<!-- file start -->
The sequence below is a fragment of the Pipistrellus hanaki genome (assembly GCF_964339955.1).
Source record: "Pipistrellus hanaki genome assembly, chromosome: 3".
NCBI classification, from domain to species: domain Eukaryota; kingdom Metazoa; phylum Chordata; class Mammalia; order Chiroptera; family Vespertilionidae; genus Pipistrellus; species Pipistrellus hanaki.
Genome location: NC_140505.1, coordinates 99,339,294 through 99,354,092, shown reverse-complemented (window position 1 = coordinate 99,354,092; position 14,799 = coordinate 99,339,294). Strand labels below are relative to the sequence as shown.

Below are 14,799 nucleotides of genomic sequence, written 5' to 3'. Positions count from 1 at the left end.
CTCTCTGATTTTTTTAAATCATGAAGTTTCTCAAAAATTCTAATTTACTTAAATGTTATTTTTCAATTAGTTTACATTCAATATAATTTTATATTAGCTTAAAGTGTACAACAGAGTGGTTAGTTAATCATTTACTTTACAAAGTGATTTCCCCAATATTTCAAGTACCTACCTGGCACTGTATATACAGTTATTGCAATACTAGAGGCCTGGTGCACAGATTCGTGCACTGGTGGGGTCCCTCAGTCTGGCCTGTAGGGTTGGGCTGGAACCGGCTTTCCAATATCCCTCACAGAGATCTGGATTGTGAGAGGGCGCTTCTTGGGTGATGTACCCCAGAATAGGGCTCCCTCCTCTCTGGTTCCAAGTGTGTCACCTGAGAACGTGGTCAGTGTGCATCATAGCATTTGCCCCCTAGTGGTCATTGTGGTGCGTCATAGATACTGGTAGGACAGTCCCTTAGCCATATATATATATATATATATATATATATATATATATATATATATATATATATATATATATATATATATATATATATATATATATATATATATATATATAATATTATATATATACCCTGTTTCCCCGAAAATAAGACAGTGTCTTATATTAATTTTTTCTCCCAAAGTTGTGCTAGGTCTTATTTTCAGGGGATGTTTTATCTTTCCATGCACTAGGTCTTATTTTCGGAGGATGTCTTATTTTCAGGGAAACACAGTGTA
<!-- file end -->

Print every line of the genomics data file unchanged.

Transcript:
The sequence below is a fragment of the Pipistrellus hanaki genome (assembly GCF_964339955.1).
Source record: "Pipistrellus hanaki genome assembly, chromosome: 3".
NCBI classification, from domain to species: domain Eukaryota; kingdom Metazoa; phylum Chordata; class Mammalia; order Chiroptera; family Vespertilionidae; genus Pipistrellus; species Pipistrellus hanaki.
Genome location: NC_140505.1, coordinates 99,339,294 through 99,354,092, shown reverse-complemented (window position 1 = coordinate 99,354,092; position 14,799 = coordinate 99,339,294). Strand labels below are relative to the sequence as shown.

Below are 14,799 nucleotides of genomic sequence, written 5' to 3'. Positions count from 1 at the left end.
CTCTCTGATTTTTTTAAATCATGAAGTTTCTCAAAAATTCTAATTTACTTAAATGTTATTTTTCAATTAGTTTACATTCAATATAATTTTATATTAGCTTAAAGTGTACAACAGAGTGGTTAGTTAATCATTTACTTTACAAAGTGATTTCCCCAATATTTCAAGTACCTACCTGGCACTGTATATACAGTTATTGCAATACTAGAGGCCTGGTGCACAGATTCGTGCACTGGTGGGGTCCCTCAGTCTGGCCTGTAGGGTTGGGCTGGAACCGGCTTTCCAATATCCCTCACAGAGATCTGGATTGTGAGAGGGCGCTTCTTGGGTGATGTACCCCAGAATAGGGCTCCCTCCTCTCTGGTTCCAAGTGTGTCACCTGAGAACGTGGTCAGTGTGCATCATAGCATTTGCCCCCTAGTGGTCATTGTGGTGCGTCATAGATACTGGTAGGACAGTCCCTTAGCCATATATATATATATATATATATATATATATATATATATATATATATATATATATATATATATATATATATATATATATATATATATATATATATATATAATATTATATATATACCCTGTTTCCCCGAAAATAAGACAGTGTCTTATATTAATTTTTTCTCCCAAAGTTGTGCTAGGTCTTATTTTCAGGGGATGTTTTATCTTTCCATGCACTAGGTCTTATTTTCGGAGGATGTCTTATTTTCAGGGAAACACAGTGTA